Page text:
Senate Confirmation Process for FERC Commissioners Underway

FERC Headquarters

On May 25, two nominees for positions at the Federal Energy Regulatory Commission (FERC), Neil Chatterjee and Robert Poweleson, were interviewed by members of the Senate Energy and Natural Resources Committee.  This is the first step in the process that could eventually restore the full powers to FERC, the federal agency that, among other things, regulates the transmission and wholesale sale of electricity and natural gas in interstate commerce.

The committee that runs FERC has had a rough six months. Going into the end of last year, the Commission that normally consists of five members was already short one regulator.  In November, the chairperson, Tony Clark, retired, ending a long career in the energy industry.   A few months later in February, acting chairperson Norman Bay announced his resignation, and Cheryl LaFleur, currently a sitting member, was elevated to acting chairperson by the new Trump administration.

At this point, the committee has only contained two members.   Given a lack of quorum, many of the high level approvals needed for interstate pipelines and other large infrastructure projects have not been possible.  This problem has been further compounded as Commissioner Collette Honorable, one of the two remaining members, announced in April that she would be leaving FERC after her term expired at the end of June.

Against this backdrop President Trump has nominated two candidates to the committee in hopes of restoring FERC’s full decision making powers.  Both Neil Chatterjee and Robert Powelson’s names had been floated as possible nominees back in early March and are generally seen as experienced candidates.  Chatterjee has been Kentucky Senator Mitch McConnell’s senior energy advisor since 2009.  Powelson, a member of Pennsylvania Public Utilities Commission, also serves as the head of an industry organization that represents regulated utilities.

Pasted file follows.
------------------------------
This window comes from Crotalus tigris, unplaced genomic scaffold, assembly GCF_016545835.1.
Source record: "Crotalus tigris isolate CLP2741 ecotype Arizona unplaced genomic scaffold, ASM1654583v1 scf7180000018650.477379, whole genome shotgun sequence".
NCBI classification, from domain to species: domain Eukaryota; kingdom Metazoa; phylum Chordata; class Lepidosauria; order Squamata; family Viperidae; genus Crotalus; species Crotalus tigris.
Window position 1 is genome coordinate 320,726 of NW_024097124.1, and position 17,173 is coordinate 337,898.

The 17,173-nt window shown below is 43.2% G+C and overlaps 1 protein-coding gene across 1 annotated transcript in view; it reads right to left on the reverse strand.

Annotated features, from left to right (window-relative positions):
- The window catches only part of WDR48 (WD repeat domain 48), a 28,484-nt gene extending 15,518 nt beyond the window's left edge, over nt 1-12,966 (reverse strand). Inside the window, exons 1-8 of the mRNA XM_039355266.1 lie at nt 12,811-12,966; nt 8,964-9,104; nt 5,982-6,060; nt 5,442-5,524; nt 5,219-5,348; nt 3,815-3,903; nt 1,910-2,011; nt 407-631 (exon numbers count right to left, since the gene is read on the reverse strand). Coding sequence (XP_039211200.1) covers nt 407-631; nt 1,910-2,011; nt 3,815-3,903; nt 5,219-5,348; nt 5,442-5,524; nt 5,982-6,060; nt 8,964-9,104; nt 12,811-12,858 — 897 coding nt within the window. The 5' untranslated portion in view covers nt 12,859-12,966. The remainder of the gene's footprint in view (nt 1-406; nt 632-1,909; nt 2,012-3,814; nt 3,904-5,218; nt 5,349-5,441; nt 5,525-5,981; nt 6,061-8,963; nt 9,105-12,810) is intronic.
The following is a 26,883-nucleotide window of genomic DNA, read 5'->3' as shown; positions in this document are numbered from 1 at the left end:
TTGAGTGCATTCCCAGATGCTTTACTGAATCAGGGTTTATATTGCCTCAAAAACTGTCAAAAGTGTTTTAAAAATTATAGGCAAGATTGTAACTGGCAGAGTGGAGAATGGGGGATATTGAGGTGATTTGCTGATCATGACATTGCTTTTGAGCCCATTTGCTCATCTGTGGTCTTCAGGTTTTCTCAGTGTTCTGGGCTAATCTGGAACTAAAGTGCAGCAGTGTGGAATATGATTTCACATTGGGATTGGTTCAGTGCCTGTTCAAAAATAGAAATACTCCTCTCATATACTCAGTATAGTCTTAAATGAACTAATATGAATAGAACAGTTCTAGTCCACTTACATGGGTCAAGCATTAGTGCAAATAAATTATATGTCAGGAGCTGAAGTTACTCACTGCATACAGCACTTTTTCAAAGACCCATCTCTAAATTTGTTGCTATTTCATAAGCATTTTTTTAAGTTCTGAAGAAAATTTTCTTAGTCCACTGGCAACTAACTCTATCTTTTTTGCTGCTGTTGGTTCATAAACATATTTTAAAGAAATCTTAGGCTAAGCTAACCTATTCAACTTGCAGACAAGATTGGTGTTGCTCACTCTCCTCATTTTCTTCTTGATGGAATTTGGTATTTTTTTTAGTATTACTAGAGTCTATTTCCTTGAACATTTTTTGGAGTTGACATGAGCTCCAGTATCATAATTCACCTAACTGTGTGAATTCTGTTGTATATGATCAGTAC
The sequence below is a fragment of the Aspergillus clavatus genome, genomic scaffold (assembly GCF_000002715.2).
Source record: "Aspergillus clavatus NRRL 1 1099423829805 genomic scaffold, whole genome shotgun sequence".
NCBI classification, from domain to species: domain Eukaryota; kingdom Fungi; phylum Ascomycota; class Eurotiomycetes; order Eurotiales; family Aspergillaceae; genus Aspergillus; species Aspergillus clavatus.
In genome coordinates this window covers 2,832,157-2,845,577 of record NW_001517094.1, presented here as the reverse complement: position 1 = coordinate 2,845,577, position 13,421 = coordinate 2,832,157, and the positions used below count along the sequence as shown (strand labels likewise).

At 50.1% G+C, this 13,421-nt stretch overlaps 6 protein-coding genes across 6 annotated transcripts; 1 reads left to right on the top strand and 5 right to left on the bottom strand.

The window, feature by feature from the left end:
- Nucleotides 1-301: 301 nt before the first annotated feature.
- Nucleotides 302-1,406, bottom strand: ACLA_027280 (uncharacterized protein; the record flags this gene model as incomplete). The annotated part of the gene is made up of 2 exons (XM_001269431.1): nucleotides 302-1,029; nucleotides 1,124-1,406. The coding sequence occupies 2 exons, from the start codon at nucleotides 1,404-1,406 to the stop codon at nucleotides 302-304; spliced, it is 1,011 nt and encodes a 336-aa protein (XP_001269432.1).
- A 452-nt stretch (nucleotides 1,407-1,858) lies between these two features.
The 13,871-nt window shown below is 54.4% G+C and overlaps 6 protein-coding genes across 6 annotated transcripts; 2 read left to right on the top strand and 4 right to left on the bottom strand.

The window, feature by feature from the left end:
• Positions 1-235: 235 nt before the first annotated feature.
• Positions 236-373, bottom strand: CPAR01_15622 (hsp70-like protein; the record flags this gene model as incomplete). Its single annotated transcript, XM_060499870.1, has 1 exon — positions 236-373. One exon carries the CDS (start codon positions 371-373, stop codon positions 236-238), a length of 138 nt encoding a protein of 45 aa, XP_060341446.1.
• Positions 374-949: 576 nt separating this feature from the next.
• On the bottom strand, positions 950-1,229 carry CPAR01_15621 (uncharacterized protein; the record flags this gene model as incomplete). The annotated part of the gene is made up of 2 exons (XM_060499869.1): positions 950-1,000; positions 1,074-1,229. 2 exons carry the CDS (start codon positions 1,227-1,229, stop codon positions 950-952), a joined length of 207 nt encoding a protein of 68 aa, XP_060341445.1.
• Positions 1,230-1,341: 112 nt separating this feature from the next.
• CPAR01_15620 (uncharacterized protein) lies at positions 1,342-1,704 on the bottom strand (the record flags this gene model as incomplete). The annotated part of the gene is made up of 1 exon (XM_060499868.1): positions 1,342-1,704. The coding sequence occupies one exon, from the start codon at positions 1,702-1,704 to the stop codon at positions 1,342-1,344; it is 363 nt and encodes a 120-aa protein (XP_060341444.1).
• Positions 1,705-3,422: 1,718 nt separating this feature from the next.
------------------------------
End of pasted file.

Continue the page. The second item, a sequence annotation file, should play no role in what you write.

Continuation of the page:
On May 25, the two nominees underwent hearings with the Senate committee responsible for vetting FERC commissioners.  These were largely devoid of the political fireworks that so often accompany talks on energy policy.  Questions on how to handle state initiatives were met with remarks that emphasized allowing states as much freedom as possible in shaping their own energy mix, up to the limit that the market design would permit.  Both nominees were asked to voice their stances on climate change, to which Powelson replied that he “was not a denier,” while Chatterjee instead focused on grid reliability.

While the consensus around the hearing was generally positive, there is no definitive timeline on how long the whole process will take.  Historically, most nominees undergo a final vote within a period of about three months after being nominated, though Republicans have typically been quicker to confirm nominees from their own party.  In keeping with this trend, Alaska Senator Lisa Murkowski, head of the Energy and Natural Resources Committee, hopes to hold a committee vote this week, queuing up the nominees to go before the entire Senate soon.

Assuming that Chatterjee and Powelson are both confirmed, the next step would be to fill the last two vacancies on the committee.  Jones Day Attorney Kevin McIntire has widely been discussed as one possible nominee, but rules governing the committee makeup mean that the fifth and final appointee would have to be a Democrat.  Thus far, there have been no names mentioned for Democratic commissioners. Yet if both are confirmed, the Commission would have the requisite three members and the process to fill the remaining openings would not be as urgent a matter.